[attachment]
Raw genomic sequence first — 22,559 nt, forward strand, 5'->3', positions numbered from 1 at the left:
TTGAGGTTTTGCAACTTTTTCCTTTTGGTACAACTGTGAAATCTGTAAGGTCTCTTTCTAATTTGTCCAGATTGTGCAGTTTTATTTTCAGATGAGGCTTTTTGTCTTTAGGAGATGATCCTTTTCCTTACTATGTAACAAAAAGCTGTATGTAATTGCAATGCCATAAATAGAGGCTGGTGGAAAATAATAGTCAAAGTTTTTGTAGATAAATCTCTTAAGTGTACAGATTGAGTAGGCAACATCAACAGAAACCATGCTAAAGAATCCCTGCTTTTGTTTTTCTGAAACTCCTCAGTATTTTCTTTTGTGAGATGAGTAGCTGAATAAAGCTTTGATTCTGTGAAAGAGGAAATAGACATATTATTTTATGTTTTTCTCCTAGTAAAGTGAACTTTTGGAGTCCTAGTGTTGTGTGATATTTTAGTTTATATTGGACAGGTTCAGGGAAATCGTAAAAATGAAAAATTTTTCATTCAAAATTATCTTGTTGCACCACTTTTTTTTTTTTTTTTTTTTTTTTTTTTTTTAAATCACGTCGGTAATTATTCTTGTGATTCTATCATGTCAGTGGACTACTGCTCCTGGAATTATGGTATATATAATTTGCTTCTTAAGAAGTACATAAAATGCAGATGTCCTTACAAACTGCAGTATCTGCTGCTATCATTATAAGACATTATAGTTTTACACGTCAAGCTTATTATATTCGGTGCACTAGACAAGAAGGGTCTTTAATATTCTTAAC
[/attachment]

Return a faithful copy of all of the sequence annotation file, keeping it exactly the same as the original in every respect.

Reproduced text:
Raw genomic sequence first — 22,559 nt, forward strand, 5'->3', positions numbered from 1 at the left:
TTGAGGTTTTGCAACTTTTTCCTTTTGGTACAACTGTGAAATCTGTAAGGTCTCTTTCTAATTTGTCCAGATTGTGCAGTTTTATTTTCAGATGAGGCTTTTTGTCTTTAGGAGATGATCCTTTTCCTTACTATGTAACAAAAAGCTGTATGTAATTGCAATGCCATAAATAGAGGCTGGTGGAAAATAATAGTCAAAGTTTTTGTAGATAAATCTCTTAAGTGTACAGATTGAGTAGGCAACATCAACAGAAACCATGCTAAAGAATCCCTGCTTTTGTTTTTCTGAAACTCCTCAGTATTTTCTTTTGTGAGATGAGTAGCTGAATAAAGCTTTGATTCTGTGAAAGAGGAAATAGACATATTATTTTATGTTTTTCTCCTAGTAAAGTGAACTTTTGGAGTCCTAGTGTTGTGTGATATTTTAGTTTATATTGGACAGGTTCAGGGAAATCGTAAAAATGAAAAATTTTTCATTCAAAATTATCTTGTTGCACCACTTTTTTTTTTTTTTTTTTTTTTTTTTTTTTTAAATCACGTCGGTAATTATTCTTGTGATTCTATCATGTCAGTGGACTACTGCTCCTGGAATTATGGTATATATAATTTGCTTCTTAAGAAGTACATAAAATGCAGATGTCCTTACAAACTGCAGTATCTGCTGCTATCATTATAAGACATTATAGTTTTACACGTCAAGCTTATTATATTCGGTGCACTAGACAAGAAGGGTCTTTAATATTCTTAAC